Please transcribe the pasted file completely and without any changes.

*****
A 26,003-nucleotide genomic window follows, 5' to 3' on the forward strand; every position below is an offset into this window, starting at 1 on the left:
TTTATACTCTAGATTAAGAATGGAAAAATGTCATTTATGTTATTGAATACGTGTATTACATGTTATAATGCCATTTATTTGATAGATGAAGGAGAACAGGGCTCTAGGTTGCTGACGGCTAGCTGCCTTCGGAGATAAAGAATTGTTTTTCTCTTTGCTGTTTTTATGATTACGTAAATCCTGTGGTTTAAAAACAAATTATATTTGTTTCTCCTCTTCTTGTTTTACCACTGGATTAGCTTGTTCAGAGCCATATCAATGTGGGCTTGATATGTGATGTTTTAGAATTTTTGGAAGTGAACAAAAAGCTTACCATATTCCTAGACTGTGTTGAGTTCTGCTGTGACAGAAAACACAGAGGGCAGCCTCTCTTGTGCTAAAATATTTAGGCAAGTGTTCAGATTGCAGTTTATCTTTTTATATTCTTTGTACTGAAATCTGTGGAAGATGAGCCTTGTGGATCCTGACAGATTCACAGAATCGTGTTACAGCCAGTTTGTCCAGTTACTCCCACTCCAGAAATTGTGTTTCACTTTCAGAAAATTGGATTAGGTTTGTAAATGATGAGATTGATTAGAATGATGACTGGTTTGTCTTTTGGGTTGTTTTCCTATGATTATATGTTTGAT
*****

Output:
A 26,003-nucleotide genomic window follows, 5' to 3' on the forward strand; every position below is an offset into this window, starting at 1 on the left:
TTTATACTCTAGATTAAGAATGGAAAAATGTCATTTATGTTATTGAATACGTGTATTACATGTTATAATGCCATTTATTTGATAGATGAAGGAGAACAGGGCTCTAGGTTGCTGACGGCTAGCTGCCTTCGGAGATAAAGAATTGTTTTTCTCTTTGCTGTTTTTATGATTACGTAAATCCTGTGGTTTAAAAACAAATTATATTTGTTTCTCCTCTTCTTGTTTTACCACTGGATTAGCTTGTTCAGAGCCATATCAATGTGGGCTTGATATGTGATGTTTTAGAATTTTTGGAAGTGAACAAAAAGCTTACCATATTCCTAGACTGTGTTGAGTTCTGCTGTGACAGAAAACACAGAGGGCAGCCTCTCTTGTGCTAAAATATTTAGGCAAGTGTTCAGATTGCAGTTTATCTTTTTATATTCTTTGTACTGAAATCTGTGGAAGATGAGCCTTGTGGATCCTGACAGATTCACAGAATCGTGTTACAGCCAGTTTGTCCAGTTACTCCCACTCCAGAAATTGTGTTTCACTTTCAGAAAATTGGATTAGGTTTGTAAATGATGAGATTGATTAGAATGATGACTGGTTTGTCTTTTGGGTTGTTTTCCTATGATTATATGTTTGAT